Adding:  for those interested, this article links to the study mentioned in the quote above, and also gives good reason not to put nearly as much stock in it as Marcotte does.  But, again, even in the "reality-based community," reasoning is hard; ranting is easy.

Thursday, November 13, 2014

"Winter is icummen in"


The low tonight is predicted to be 28F.

The record low for this area for this date is:  28F

Lhude sing goddam!

The War on Christmas started early this year....


The Montgomery County school board voted Tuesday to eliminate all references to religious holidays on school calendars, beginning in the 2015-16 school year. That includes Christmas and Easter, as well as Jewish holidays like Yom Kippur and Rosh Hashanah.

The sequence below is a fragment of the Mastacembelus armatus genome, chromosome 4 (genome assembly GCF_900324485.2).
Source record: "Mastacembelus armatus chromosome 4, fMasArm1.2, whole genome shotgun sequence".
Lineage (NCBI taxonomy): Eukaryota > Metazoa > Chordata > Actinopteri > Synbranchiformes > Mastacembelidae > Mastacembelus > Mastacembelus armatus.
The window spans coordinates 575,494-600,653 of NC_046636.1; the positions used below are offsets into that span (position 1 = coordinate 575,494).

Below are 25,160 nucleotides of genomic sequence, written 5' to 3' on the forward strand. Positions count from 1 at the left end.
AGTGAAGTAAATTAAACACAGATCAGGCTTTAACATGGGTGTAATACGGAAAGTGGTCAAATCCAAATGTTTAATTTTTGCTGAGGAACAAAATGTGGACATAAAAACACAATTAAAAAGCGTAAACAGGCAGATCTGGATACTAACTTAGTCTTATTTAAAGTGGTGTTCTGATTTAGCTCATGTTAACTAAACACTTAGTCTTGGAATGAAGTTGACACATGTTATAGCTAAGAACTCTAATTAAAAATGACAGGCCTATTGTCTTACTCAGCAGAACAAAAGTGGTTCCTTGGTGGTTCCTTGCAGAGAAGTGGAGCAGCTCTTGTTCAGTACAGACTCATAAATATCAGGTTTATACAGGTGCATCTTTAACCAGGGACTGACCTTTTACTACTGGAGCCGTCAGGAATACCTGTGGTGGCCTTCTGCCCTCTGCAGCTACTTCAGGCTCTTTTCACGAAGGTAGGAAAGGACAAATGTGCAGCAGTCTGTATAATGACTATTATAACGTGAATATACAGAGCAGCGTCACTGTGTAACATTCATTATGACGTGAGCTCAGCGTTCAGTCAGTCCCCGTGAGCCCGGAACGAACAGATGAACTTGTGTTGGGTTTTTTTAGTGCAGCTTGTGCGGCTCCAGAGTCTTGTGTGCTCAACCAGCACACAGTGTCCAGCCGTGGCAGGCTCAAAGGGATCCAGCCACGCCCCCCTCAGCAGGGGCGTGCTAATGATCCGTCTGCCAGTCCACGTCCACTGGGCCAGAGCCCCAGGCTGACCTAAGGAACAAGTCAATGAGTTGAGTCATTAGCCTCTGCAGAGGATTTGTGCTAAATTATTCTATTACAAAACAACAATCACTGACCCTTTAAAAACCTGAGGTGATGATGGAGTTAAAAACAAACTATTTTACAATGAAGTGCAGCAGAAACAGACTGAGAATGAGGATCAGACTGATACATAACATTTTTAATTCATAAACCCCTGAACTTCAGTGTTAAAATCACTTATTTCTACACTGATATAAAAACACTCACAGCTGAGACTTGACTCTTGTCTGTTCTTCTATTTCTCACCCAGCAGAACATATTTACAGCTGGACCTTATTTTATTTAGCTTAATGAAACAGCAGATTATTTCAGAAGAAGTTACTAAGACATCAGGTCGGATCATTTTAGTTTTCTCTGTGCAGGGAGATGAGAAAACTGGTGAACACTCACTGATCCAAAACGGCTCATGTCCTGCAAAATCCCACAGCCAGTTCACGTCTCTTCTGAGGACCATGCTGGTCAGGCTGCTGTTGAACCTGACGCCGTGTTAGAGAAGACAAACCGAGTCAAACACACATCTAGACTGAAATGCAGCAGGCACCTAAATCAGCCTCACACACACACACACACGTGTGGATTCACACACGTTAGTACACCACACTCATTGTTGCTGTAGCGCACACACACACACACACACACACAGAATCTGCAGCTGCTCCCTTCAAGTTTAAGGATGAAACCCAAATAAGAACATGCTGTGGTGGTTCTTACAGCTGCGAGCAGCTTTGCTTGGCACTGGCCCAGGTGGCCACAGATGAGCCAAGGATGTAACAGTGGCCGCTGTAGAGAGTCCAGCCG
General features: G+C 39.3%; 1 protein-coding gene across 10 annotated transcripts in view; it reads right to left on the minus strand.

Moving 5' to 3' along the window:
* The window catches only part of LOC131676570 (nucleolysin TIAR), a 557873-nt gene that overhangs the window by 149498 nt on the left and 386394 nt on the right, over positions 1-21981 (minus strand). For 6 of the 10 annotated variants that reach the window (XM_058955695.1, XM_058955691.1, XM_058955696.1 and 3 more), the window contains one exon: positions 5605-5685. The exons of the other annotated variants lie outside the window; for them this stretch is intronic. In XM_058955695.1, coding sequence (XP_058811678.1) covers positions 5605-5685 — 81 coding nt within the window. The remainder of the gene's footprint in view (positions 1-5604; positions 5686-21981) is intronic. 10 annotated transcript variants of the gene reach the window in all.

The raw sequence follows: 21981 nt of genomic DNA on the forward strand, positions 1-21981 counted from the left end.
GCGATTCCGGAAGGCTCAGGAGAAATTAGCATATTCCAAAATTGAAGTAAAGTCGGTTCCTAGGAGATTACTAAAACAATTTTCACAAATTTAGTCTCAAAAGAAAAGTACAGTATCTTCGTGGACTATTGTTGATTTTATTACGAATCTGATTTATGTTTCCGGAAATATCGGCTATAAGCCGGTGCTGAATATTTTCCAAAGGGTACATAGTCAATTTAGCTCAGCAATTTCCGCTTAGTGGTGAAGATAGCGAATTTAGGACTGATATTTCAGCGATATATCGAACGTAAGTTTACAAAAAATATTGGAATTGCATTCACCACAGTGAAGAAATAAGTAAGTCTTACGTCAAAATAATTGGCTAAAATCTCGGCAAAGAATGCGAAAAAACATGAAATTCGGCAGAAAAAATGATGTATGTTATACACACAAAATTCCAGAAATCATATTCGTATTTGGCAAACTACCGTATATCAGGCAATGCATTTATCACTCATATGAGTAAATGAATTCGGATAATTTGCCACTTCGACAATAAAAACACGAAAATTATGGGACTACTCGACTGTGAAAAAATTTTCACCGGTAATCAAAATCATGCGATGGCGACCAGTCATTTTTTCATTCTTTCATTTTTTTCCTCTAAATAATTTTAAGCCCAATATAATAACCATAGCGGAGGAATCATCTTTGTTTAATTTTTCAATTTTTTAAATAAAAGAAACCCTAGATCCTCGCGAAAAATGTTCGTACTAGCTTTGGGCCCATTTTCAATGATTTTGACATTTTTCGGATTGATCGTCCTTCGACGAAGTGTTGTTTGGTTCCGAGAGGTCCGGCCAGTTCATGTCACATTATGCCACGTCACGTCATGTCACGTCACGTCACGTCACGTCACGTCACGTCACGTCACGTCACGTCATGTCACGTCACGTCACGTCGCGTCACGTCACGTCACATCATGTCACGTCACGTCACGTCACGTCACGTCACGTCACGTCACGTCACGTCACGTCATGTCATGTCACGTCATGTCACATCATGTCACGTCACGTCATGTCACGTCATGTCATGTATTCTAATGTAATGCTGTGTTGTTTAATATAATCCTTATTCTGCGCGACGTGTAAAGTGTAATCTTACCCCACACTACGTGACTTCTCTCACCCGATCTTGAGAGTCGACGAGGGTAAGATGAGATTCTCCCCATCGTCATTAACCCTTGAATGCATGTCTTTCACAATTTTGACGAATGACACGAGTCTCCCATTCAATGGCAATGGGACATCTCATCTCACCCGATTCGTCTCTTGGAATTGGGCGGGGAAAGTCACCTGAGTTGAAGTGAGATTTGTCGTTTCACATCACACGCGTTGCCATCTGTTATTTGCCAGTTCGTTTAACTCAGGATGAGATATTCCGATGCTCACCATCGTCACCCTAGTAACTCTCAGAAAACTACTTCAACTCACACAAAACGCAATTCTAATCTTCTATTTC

The vote came after a recommendation by schools Superintendent Joshua Starr that the board consider removing the names of religious holidays from the calendar in response to a request from Muslim community leaders to give equal billing to their holy day of Eid al-Adha. Starr told MyFoxDC that the county's public schools would still be closed on Christian and Jewish holidays due to the significant number of staff and student absences on those days, but technically not due to any religious observance.

 ....

 Future school calendars will now list the students' Christmas vacation as "winter break", the Easter vacation as "spring break." Days like Rosh Hashanah and Yom Kippur would simply be marked "no school for students and teachers."

Well, after all, it only stands to reason.  I mean, the next step would have been Sharia law...

What is "religion"?